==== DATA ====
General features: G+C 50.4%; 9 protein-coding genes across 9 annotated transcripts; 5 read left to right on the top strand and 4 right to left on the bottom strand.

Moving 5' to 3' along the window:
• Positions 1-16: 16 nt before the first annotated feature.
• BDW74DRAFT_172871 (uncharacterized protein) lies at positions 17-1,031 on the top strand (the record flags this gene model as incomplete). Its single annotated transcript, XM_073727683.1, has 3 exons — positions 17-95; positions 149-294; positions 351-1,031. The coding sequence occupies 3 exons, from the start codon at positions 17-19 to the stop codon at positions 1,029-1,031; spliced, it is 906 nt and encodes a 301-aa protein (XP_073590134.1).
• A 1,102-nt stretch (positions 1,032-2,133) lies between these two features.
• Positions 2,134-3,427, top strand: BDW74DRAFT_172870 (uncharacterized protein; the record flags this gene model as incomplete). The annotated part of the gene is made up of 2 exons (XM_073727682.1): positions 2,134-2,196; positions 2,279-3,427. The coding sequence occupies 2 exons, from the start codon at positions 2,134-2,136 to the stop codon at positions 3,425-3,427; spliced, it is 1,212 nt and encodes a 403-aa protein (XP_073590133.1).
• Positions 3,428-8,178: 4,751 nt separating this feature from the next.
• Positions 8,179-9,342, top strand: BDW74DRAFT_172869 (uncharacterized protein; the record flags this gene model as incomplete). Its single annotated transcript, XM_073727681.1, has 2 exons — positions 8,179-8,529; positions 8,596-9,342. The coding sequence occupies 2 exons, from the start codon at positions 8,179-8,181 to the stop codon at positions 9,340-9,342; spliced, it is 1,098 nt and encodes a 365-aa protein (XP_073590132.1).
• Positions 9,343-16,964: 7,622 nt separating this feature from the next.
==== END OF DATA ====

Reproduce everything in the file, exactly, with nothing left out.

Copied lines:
General features: G+C 50.4%; 9 protein-coding genes across 9 annotated transcripts; 5 read left to right on the top strand and 4 right to left on the bottom strand.

Moving 5' to 3' along the window:
• Positions 1-16: 16 nt before the first annotated feature.
• BDW74DRAFT_172871 (uncharacterized protein) lies at positions 17-1,031 on the top strand (the record flags this gene model as incomplete). Its single annotated transcript, XM_073727683.1, has 3 exons — positions 17-95; positions 149-294; positions 351-1,031. The coding sequence occupies 3 exons, from the start codon at positions 17-19 to the stop codon at positions 1,029-1,031; spliced, it is 906 nt and encodes a 301-aa protein (XP_073590134.1).
• A 1,102-nt stretch (positions 1,032-2,133) lies between these two features.
• Positions 2,134-3,427, top strand: BDW74DRAFT_172870 (uncharacterized protein; the record flags this gene model as incomplete). The annotated part of the gene is made up of 2 exons (XM_073727682.1): positions 2,134-2,196; positions 2,279-3,427. The coding sequence occupies 2 exons, from the start codon at positions 2,134-2,136 to the stop codon at positions 3,425-3,427; spliced, it is 1,212 nt and encodes a 403-aa protein (XP_073590133.1).
• Positions 3,428-8,178: 4,751 nt separating this feature from the next.
• Positions 8,179-9,342, top strand: BDW74DRAFT_172869 (uncharacterized protein; the record flags this gene model as incomplete). Its single annotated transcript, XM_073727681.1, has 2 exons — positions 8,179-8,529; positions 8,596-9,342. The coding sequence occupies 2 exons, from the start codon at positions 8,179-8,181 to the stop codon at positions 9,340-9,342; spliced, it is 1,098 nt and encodes a 365-aa protein (XP_073590132.1).
• Positions 9,343-16,964: 7,622 nt separating this feature from the next.